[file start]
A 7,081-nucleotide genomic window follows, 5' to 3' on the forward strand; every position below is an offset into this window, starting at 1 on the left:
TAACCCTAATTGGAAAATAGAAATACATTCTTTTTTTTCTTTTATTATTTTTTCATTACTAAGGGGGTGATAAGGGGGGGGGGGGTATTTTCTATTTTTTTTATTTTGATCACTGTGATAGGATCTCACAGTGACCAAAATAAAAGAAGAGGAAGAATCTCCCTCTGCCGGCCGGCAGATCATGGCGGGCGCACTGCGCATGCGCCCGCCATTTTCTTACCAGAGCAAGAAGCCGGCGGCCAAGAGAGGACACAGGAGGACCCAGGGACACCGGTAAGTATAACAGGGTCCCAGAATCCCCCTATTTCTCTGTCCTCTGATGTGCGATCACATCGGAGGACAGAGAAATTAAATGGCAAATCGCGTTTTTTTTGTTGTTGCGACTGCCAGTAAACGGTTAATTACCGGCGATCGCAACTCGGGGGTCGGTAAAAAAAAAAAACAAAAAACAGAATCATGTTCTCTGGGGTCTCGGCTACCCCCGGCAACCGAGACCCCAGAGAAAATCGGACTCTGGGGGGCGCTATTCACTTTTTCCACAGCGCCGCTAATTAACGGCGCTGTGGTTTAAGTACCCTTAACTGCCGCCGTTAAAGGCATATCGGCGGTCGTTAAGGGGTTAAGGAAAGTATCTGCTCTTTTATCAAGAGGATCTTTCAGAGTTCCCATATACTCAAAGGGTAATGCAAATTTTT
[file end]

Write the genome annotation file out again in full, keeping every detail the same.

A 7,081-nucleotide genomic window follows, 5' to 3' on the forward strand; every position below is an offset into this window, starting at 1 on the left:
TAACCCTAATTGGAAAATAGAAATACATTCTTTTTTTTCTTTTATTATTTTTTCATTACTAAGGGGGTGATAAGGGGGGGGGGGGTATTTTCTATTTTTTTTATTTTGATCACTGTGATAGGATCTCACAGTGACCAAAATAAAAGAAGAGGAAGAATCTCCCTCTGCCGGCCGGCAGATCATGGCGGGCGCACTGCGCATGCGCCCGCCATTTTCTTACCAGAGCAAGAAGCCGGCGGCCAAGAGAGGACACAGGAGGACCCAGGGACACCGGTAAGTATAACAGGGTCCCAGAATCCCCCTATTTCTCTGTCCTCTGATGTGCGATCACATCGGAGGACAGAGAAATTAAATGGCAAATCGCGTTTTTTTTGTTGTTGCGACTGCCAGTAAACGGTTAATTACCGGCGATCGCAACTCGGGGGTCGGTAAAAAAAAAAAACAAAAAACAGAATCATGTTCTCTGGGGTCTCGGCTACCCCCGGCAACCGAGACCCCAGAGAAAATCGGACTCTGGGGGGCGCTATTCACTTTTTCCACAGCGCCGCTAATTAACGGCGCTGTGGTTTAAGTACCCTTAACTGCCGCCGTTAAAGGCATATCGGCGGTCGTTAAGGGGTTAAGGAAAGTATCTGCTCTTTTATCAAGAGGATCTTTCAGAGTTCCCATATACTCAAAGGGTAATGCAAATTTTT